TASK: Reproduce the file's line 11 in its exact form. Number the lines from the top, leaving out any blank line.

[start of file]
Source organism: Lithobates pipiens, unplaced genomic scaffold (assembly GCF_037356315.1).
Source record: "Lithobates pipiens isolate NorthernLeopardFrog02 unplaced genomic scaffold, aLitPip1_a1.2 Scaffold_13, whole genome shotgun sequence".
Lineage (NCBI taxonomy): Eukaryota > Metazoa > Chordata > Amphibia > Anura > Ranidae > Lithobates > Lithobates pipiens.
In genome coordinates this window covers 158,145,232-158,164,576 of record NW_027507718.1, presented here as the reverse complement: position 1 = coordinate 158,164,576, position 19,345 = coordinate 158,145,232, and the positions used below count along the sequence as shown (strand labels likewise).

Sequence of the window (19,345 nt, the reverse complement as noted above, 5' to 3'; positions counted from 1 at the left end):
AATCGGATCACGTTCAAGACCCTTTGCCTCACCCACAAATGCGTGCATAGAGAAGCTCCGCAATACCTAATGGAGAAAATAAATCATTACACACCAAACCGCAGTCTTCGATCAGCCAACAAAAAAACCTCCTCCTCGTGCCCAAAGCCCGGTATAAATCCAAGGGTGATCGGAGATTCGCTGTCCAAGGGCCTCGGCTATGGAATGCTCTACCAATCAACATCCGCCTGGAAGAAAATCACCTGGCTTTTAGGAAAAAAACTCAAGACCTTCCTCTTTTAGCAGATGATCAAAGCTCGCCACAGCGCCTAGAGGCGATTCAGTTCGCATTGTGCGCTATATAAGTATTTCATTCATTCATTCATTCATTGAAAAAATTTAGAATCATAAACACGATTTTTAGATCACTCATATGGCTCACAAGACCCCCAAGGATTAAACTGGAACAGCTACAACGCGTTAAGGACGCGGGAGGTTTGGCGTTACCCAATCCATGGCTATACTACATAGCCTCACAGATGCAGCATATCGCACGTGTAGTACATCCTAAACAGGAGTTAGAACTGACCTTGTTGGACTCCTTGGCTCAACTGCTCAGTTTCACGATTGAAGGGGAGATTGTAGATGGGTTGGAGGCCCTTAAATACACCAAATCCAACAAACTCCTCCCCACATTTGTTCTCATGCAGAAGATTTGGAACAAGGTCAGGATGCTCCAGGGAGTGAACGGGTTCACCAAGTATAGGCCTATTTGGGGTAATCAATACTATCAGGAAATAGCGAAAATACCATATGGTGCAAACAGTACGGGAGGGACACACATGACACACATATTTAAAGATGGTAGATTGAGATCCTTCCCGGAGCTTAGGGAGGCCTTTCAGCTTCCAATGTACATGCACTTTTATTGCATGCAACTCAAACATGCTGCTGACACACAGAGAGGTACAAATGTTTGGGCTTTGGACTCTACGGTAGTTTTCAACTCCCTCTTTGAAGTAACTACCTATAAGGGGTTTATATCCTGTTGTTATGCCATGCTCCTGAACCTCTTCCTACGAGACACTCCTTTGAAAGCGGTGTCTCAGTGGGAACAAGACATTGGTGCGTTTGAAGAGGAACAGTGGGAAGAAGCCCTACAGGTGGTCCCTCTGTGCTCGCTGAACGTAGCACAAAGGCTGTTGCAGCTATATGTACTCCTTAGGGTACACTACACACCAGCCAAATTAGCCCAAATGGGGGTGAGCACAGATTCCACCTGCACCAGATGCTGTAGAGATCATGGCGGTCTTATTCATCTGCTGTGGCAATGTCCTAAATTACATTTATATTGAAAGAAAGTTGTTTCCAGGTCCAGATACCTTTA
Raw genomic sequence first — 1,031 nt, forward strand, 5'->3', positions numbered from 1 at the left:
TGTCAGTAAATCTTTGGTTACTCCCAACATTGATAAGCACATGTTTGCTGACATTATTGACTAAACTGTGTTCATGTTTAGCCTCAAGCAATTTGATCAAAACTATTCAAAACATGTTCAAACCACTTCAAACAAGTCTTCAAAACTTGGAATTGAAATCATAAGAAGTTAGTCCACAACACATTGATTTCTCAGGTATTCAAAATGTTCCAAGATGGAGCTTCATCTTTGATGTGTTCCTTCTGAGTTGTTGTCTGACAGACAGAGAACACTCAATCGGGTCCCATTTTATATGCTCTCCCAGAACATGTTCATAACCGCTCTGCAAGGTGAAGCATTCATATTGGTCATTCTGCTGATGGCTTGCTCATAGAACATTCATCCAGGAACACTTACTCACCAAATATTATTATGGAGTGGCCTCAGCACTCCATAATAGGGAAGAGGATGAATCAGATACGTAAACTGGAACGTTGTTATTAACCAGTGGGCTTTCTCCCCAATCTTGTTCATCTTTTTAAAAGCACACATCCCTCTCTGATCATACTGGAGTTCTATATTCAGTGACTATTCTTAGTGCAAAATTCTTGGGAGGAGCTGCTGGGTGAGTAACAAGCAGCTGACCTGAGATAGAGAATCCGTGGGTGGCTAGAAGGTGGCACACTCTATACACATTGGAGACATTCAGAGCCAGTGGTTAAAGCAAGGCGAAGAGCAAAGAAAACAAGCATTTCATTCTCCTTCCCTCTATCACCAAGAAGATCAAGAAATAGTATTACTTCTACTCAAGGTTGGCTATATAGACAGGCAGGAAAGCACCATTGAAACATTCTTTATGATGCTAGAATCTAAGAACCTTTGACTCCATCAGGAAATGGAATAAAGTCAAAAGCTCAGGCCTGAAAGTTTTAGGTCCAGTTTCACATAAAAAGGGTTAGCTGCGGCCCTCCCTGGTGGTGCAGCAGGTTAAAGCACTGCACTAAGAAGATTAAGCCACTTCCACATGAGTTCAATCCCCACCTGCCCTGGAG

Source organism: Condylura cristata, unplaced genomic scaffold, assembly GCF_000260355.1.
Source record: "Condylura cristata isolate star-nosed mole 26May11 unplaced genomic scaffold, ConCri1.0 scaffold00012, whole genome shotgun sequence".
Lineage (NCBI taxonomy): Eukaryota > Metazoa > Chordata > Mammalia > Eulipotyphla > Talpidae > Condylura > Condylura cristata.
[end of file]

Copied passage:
Lineage (NCBI taxonomy): Eukaryota > Metazoa > Chordata > Mammalia > Eulipotyphla > Talpidae > Condylura > Condylura cristata.